Andrew: And that’s the thing that I wrote down, and spent so much time typing to make sure that I included it. Giving up revenue, to focus on doing a few things right and then expanding those. That’s what helped you turn things around.
Clark: Yeah, I mean any turnaround, if you look at anybody that goes into a broken company, and what do they do? It’s kind of always the same thing is they stop doing anything that’s not profitable or speculative or hopeful. Let’s stop kidding themselves and say let’s not waste money on all this stuff that isn’t core to the business. Then figure out what is it that we’re, really need to be great at? And they focus the entire company on that. And cut their costs and get their costs in line with the revenue. And I can remember in 1999. We’re growing like crazy, we’re losing money. And people would say, I can remember having these conversations. Probably when we get big enough we’ll make money on it.
So, I’m not so sure. I mean, I think the way to make money is to spend less than you’re putting out. And I remember thinking, that’s old thinking. I was kind of the old guy. Everybody else is in their twenties, and I’m you know pushing 50. I was in my late 40′s. And, that’s old guy thinking. But about a year and a half later, they kind of came back, said now what was that you were saying, Clark? And we had this much revenue. And we need to make a profit, so we put in profit and that means we can spend this much money. So, we just did it. And I can remember great kids, probably 22, 23, one of the people that we kept. And he kept in, and he came into my office, and said, Clark, I just don’t understand how you make you these decisions. How did you decide that we could, we were down to 75 people. And we have 2300 global now. But we were at 75 people in the summer of 2001. How did you decide that 75 people were enough to do all this work? I said, I have no idea, but it’s just going to have to be enough. Because that’s all we can afford. And it’s going to have to, these 75 people, us together as a team are going to have to figure out how to make these clients happy and make money. And it was literally no more difficult than that.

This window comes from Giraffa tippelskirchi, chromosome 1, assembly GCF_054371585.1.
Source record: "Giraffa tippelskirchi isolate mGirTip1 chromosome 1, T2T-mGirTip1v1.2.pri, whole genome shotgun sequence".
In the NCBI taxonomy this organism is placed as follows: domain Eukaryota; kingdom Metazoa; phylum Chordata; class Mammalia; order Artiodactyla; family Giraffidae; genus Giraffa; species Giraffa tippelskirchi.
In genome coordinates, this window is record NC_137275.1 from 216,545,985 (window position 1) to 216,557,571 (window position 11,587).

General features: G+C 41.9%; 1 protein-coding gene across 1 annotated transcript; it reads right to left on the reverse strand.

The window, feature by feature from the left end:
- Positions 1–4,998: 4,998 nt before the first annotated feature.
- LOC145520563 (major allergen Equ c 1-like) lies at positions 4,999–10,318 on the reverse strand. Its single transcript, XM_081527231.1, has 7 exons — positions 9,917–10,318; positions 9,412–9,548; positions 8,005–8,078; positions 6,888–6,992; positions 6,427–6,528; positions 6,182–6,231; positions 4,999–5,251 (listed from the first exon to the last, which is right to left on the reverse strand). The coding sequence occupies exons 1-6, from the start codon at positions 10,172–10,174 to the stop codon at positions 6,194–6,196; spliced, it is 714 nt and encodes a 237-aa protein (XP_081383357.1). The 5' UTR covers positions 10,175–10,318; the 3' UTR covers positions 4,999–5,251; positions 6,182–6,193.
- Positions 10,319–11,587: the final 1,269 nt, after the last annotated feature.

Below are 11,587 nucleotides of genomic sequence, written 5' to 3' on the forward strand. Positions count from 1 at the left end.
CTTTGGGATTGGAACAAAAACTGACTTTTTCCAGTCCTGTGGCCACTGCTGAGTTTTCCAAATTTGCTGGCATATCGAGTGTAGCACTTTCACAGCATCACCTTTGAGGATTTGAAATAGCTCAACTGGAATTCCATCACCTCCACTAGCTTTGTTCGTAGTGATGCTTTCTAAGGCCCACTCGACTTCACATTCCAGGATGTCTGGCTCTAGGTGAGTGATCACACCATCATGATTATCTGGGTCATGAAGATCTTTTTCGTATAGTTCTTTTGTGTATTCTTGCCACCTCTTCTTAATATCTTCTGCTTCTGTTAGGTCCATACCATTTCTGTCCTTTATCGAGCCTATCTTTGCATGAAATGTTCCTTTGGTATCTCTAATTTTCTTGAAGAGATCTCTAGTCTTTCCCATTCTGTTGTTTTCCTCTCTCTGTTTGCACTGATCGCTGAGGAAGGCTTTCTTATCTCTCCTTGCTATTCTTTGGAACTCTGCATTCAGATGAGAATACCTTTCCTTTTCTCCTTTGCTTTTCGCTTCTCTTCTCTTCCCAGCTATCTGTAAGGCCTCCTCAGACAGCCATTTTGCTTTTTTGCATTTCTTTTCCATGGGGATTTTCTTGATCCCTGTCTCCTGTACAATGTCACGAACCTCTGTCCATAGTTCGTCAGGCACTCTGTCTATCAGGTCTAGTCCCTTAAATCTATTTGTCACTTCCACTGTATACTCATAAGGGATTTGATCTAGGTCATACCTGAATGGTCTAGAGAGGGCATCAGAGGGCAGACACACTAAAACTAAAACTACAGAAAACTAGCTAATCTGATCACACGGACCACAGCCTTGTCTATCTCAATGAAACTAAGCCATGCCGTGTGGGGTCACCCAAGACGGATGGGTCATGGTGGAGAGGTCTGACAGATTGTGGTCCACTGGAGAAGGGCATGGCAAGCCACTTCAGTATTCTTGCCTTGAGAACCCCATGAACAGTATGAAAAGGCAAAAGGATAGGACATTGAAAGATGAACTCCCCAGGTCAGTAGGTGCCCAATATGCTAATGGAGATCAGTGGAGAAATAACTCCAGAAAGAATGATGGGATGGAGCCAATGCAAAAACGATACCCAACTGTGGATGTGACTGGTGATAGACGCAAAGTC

But, a month later, we got everybody in the office, we did this in May and June. We got everybody together at the end of the month, and said, well, we just had our first profitable month. We made money and all of a sudden we’re surrounded by an industry in turmoil and everybody’s just feeling like losers. And I said, “You know, of everybody in digital marketing, the 75 of us in this room are the only ones that are successful. We’re making money, and we’re providing a good service, and we can build on this.” And it was really invigorating and it really pulled everybody together. And the core of that group, those 75 people, are scattered all over Seattle, and the West Coast and the U. S. now, but they’re still some of my best friends. That was a wonderful experience.
Andrew: What’s an example of a typical project that you do for a client back then when you guys were 75?
Clark: Well back then, we were strictly digital media optimization. So it was a service and technology combination. We would buy digital media, banners primarily, serve the ads and then track and optimize those campaigns. Today we do everything. We do creative website design, mobile, social, search, everything.
Andrew: I hesitated earlier when I said no magazines, because when I read the “About” section of Razorfish’s website and it said offline also.
Clark: Well there are a couple clients for whom we’re doing offline advertising. Things have changed. I think within a few years there won’t be digital agencies and traditional agencies. There will be agencies that do everything, and the will have either come for a digital traditional or come from an offline tradition. But we’re all going to be doing this, and that’s part of what I was just talking about, just the constant change in the industry. If we ever had become rigid in defining who we are I think we would have died. You have to keep adapting.
Andrew: You know, Clark, I interview entrepreneurs who run $1 million agencies, $5 million agencies, and many of them, most of them are not going to become $1 billion companies. Why? What do the people that don’t make it past that admittedly very high success, why don’t they break through to that stratospheric number?